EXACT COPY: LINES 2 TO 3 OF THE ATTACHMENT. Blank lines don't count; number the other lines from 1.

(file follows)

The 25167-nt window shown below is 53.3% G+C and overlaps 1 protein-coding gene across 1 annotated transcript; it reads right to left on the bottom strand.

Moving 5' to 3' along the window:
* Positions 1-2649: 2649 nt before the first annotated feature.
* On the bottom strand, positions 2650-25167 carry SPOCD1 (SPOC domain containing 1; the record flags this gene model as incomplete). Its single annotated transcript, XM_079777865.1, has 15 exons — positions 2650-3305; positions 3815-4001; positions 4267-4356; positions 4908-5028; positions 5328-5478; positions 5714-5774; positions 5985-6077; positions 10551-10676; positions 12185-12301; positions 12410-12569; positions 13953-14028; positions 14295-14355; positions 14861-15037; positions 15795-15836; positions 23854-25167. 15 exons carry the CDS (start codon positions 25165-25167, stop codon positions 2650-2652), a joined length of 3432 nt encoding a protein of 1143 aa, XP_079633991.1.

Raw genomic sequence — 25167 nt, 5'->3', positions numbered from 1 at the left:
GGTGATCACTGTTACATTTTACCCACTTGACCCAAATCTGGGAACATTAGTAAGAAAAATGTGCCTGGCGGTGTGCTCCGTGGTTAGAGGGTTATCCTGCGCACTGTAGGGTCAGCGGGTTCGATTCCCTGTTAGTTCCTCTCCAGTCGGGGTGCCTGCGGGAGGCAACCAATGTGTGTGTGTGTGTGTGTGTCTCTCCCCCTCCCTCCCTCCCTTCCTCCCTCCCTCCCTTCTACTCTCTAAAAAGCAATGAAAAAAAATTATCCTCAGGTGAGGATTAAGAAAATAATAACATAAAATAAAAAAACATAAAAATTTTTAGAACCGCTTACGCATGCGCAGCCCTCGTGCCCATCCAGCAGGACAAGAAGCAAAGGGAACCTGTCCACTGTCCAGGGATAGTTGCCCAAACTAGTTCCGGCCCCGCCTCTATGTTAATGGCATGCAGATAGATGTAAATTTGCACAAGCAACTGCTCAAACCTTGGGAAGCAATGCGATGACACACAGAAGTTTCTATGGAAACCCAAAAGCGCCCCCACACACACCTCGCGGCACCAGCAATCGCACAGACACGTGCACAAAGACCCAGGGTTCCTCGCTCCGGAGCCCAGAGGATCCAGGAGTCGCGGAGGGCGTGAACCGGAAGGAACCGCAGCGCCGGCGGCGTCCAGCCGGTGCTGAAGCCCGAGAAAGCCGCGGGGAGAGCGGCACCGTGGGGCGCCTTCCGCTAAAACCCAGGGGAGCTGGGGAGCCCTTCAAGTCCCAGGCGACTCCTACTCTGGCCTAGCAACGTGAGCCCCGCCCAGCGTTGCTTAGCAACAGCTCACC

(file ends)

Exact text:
Moving 5' to 3' along the window:
* Positions 1-2649: 2649 nt before the first annotated feature.